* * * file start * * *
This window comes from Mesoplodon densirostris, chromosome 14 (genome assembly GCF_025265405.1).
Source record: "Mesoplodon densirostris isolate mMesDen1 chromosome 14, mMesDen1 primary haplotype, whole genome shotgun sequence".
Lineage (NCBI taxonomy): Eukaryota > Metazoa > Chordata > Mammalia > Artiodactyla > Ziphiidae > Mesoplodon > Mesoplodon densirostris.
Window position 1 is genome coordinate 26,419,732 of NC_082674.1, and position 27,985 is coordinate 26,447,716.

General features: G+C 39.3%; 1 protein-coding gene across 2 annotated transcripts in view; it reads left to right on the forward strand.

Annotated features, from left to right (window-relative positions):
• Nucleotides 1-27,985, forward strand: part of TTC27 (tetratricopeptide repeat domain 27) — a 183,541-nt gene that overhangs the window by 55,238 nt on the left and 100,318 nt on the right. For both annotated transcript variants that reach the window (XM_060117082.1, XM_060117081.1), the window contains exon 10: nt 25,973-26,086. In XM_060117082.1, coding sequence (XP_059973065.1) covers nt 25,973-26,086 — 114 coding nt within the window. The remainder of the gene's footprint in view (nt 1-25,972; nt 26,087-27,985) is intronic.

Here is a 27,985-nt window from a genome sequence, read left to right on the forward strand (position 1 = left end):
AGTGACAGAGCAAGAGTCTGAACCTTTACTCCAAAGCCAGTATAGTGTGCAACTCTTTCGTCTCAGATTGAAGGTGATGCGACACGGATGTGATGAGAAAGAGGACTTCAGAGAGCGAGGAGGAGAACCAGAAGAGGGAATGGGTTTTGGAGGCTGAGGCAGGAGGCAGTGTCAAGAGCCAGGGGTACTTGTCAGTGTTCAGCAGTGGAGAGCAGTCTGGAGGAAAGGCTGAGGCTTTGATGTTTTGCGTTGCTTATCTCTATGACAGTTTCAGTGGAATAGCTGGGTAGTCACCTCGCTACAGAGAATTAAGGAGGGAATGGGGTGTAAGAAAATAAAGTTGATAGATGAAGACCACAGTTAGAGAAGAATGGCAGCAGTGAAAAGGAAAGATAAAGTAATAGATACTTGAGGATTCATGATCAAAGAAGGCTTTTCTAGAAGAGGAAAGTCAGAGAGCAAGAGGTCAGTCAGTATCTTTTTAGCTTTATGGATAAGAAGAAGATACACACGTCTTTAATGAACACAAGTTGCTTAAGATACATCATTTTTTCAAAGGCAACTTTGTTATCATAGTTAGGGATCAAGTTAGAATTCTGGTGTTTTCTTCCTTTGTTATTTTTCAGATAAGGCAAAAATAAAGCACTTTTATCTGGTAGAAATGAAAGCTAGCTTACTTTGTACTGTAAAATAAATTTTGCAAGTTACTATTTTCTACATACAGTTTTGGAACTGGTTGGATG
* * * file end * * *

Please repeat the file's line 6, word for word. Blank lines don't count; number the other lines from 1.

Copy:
Annotated features, from left to right (window-relative positions):